Last year on our trip out West, we tried to hit a lot of the highlights on a drive across the northern US. We got to see a lot of cool things: Yellowstone, Mount Rushmore, the World’s Largest Ball of Twine, etc, but we when we got to Glacier National Park in June the highlight of the park, the Going-To-The-Sun Road was closed for snow. To be fair, it was gorgeous all the same and the folks at the National Park Service would like to let you know there are other things to do, but it just seemed we were missing the whole main experience.
Jeff and I were hiking around a cool little urban pocket wilderness, Tiger Mountain State Park outside Issaquah, last week when we started talking about our move last year that had us chasing the ever lapping sun:Me: You know the only thing I regret about that trip is that we didn’t get to drive the Going-To-The-Sun Road. Jeff: Well, let’s do it next weekend. Me: What? Jeff: Yeah. I mean, we can do it. You’re not on call. It’s possible to get there in a day. We can do it, so we should do it if you want.
And that’s one of the many reasons I married him. I’m thankful for his spirit of adventure and his insistence that we seize the opportunities we have control of. It’s a nice lesson to be reminded to do things if you can in fact, do them.
So that’s how on Thursday night we found ourselves in the insanely cool REI headquarters downtown, dodging mountain bikers on a tree lined test path and climbing out of the parking garage with its very own waterfall, to buy some sleeping bags:
And then on Friday after work, heading out on yet another Team Sarvas road trip. Just East this time:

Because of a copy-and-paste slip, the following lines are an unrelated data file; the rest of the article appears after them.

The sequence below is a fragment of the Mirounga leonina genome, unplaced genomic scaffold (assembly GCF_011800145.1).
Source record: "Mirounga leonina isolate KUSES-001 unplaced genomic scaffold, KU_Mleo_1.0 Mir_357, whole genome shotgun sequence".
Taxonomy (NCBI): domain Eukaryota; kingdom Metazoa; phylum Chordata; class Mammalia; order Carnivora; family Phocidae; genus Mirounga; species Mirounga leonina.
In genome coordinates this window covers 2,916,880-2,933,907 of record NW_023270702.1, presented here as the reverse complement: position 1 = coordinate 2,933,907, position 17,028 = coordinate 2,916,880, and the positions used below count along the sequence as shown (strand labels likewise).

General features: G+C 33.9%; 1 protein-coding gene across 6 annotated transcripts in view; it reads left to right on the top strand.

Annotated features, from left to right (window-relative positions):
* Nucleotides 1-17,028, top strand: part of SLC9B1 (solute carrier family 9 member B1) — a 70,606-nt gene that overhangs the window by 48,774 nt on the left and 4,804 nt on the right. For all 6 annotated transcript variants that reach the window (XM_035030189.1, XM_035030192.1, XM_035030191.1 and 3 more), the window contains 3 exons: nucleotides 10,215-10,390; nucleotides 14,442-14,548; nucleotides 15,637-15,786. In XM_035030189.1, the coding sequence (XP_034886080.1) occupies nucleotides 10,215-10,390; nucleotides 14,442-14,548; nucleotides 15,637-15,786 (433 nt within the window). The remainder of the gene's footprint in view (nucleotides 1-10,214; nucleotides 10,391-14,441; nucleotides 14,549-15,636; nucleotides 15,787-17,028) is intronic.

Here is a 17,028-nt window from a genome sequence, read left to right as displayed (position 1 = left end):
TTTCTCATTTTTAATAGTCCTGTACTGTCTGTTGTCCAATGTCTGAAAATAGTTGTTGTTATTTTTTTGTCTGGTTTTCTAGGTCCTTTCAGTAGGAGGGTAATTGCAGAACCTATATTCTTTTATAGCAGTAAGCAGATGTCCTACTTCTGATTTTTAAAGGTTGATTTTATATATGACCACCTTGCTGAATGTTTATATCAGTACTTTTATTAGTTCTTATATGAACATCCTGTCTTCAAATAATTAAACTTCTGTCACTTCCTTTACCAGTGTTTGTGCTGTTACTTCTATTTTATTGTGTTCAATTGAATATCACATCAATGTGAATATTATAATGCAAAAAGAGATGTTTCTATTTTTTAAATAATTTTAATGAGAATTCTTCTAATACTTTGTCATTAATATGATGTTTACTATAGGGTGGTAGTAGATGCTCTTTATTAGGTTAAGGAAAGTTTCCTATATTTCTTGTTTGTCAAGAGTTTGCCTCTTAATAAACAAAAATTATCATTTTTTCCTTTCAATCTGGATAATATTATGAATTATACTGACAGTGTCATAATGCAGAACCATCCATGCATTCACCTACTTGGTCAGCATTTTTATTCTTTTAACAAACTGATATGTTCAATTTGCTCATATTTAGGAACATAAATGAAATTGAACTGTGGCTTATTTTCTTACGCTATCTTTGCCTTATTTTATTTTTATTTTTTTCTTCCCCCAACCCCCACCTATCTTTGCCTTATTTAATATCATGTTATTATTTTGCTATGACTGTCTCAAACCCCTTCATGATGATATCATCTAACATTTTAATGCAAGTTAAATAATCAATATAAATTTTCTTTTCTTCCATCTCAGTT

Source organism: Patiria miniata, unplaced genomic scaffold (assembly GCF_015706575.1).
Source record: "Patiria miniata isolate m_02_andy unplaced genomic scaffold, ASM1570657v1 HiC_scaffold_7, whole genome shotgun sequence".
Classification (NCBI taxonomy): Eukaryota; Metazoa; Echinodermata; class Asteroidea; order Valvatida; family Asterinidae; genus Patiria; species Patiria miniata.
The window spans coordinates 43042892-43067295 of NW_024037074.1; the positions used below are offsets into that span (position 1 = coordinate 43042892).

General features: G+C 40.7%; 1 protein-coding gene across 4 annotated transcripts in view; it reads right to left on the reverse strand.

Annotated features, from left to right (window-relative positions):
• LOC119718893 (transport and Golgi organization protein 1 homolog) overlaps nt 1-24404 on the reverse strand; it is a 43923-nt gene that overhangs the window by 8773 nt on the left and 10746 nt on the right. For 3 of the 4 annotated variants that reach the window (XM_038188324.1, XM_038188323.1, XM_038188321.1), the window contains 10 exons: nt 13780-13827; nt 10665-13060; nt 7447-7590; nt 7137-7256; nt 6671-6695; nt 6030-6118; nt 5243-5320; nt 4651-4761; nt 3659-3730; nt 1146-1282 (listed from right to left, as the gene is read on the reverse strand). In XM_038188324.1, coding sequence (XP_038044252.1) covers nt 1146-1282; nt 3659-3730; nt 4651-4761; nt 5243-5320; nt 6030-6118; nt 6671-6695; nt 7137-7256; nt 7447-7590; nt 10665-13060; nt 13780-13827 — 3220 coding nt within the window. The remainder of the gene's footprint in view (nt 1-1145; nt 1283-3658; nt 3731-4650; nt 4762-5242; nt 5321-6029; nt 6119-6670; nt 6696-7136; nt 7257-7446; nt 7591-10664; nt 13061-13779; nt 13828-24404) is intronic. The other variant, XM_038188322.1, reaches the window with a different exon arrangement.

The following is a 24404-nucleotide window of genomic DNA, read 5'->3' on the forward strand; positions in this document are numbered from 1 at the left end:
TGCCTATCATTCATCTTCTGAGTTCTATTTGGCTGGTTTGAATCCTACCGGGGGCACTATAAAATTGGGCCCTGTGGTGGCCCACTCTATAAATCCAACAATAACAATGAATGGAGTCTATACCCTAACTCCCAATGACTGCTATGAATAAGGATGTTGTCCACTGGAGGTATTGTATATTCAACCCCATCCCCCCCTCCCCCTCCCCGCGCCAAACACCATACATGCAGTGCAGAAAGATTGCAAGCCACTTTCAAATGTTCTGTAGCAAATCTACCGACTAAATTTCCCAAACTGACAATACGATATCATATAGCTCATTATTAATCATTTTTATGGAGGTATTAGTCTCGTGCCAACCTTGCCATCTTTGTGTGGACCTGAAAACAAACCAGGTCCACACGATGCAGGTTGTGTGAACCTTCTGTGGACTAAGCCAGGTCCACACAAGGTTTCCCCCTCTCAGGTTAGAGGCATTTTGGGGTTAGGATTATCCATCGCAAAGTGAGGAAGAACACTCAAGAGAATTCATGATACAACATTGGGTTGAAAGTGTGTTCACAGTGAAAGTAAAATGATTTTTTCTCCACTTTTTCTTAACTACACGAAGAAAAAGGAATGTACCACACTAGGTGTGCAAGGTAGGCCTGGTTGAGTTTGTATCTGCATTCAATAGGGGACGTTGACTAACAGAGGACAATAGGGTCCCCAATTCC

The original plan was to make it to Coeur d’Alene, Idaho, just across the Washington state line to spend the night. When we got there though all hotels there and in nearby Spokane were booked. All. Of. Them. A helpful hotel clerk told us that our only real option was to continue driving 40 miles east and hopefully Kellogg, ID would have something. It was approaching midnight, but what could we do? So we kept trucking on, the whole time trying to call ahead, but failing due to losing signal in the mountains. The desk clerk at the almost full Silver Mountain Resort seemed sad that all he had to offer was a studio room, but perked up when I told him that he was my new favorite person and we’d take it! Yay for a bed and a shower after a long day of clinic and an even longer day of driving.
After a goodnight’s sleep and hearty breakfast we set out again and reached Glacier around 1pm. And then we started to climb. I’ll just let the pictures tell the story from here (though they do not begin to do it justice):
It’s crazy the amount of snow they clear each year. The park even employs professional avalanche experts to test things out. Pictures from this year’s clearing can be found here. Check them out – they are indescribable!
The entire road is about 50 miles long and once we reached the end of it and therefore the east side of Glacier, we decided to camp for the night and snagged one of 4 camping spots left. We certainly cut the obtaining of nightly lodging thin on this trip, but both nights we were fortunately okay! (But seriously, with two tents AND the Jeep, which we’ve definitely slept in before, are you really ever out of nightly shelter?).
We set up our new (to us) tent to test it out for a camping trip we’re planning later in the summer and started dinner. Just in case the blue one didn’t work we had my favorite small yellow Marmot I’ve had forever in the car as backup.